1. Ineffective: NHST is difficult to understand and it is very hard to teach it successfully

We know that even good researchers often do not appreciate the fact that NHST outcomes are subject to sampling variation and believe that a “significant” result obtained in one study almost guarantees a significant result in a replication, even one with a smaller sample size. Is it then surprising that also our students do not understand what NHST outcomes do tell us and what they do not tell us? In fact, statistics teachers know that the principles and procedures of NHST are not well understood by undergraduate students who have successfully passed their courses on NHST. Courses on NHST fail to achieve their self-stated objectives, assuming that these objectives include achieving a correct understanding of the aims, assumptions, and procedures of NHST as well as a proper interpretation of its outcomes. It is very hard indeed to find a comment on NHST in any student paper (an essay, a thesis) that is close to a correct characterization of NHST or its outcomes. There are many reasons for this failure, but obviously the most important one is that NHST a very complicated and counterintuitive procedure. It requires students and researchers to understand that a p-value is attached to an outcome (an estimate) based on its location in (or relative to) an imaginary distribution of sample outcomes around the null. Another reason, connected to their failure to understand what NHST is and does, is that students believe that NHST “corrects for chance” and hence they cannot cognitively accept that p-values themselves are subject to sampling variation (i.e. chance)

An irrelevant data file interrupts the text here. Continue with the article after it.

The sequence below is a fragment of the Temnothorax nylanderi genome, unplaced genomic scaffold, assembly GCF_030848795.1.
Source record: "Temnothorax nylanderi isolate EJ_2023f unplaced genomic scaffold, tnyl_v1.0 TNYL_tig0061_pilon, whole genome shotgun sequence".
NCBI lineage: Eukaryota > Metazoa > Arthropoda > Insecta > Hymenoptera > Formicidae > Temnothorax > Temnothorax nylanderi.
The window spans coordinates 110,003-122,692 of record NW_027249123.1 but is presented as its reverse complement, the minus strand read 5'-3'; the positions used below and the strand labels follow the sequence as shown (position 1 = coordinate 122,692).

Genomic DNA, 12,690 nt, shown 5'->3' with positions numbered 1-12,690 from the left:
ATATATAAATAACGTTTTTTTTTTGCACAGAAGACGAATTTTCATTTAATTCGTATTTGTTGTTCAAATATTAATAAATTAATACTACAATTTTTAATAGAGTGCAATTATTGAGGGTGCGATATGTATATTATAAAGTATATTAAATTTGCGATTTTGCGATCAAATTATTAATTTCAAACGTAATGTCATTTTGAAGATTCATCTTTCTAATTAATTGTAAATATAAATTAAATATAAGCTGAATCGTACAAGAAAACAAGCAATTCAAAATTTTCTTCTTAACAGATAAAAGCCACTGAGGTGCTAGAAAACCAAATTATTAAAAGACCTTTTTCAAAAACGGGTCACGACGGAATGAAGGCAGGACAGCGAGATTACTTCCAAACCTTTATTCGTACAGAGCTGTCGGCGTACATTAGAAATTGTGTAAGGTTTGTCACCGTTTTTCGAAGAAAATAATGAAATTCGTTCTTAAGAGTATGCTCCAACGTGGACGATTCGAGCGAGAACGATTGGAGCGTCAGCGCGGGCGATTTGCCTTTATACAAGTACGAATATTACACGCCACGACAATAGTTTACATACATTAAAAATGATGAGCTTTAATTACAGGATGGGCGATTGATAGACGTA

2. Dangerous: NHST thinking is addictive

One might argue that there is no harm in adding a p-value to an estimate in a research report and, hence, that there is no harm in teaching NHST, additionally to teaching estimation. However, the mixed experience with statistics reform in clinical and epidemiological research suggests that a more radical change is needed. Reports of clinical trials and of studies in clinical epidemiology now usually report estimates and confidence intervals, in addition to p-values. However, as Fidler et al. (2004) have shown, and contrary to what one would expect, authors continue to discuss their results in terms of significance. Fidler et al. therefore concluded that “editors can lead researchers to confidence intervals, but can’t make them think”. This suggests that a successful statistics reform requires a cognitive change that should be reflected in how results are interpreted in the Discussion sections of published reports.

The stickiness of dichotomous thinking can also be illustrated with the results of a more recent study of Coulson et al. (2010). They presented estimates and confidence intervals obtained in two studies to a group of researchers in psychology and medicine, and asked them to compare the results of the two studies and to interpret the difference between them. It appeared that a considerable proportion of these researchers, first, used the information about the confidence intervals to make a decision about the significance of the results (in one study) or the non-significance of the results (of the other study) and, then, drew the incorrect conclusion that the results of the two studies were in conflict. Note that no NHST information was provided and that participants were not asked in any way to “test” or to use dichotomous thinking. The results of this study suggest that NHST thinking can (and often will) be used by those who are familiar with it.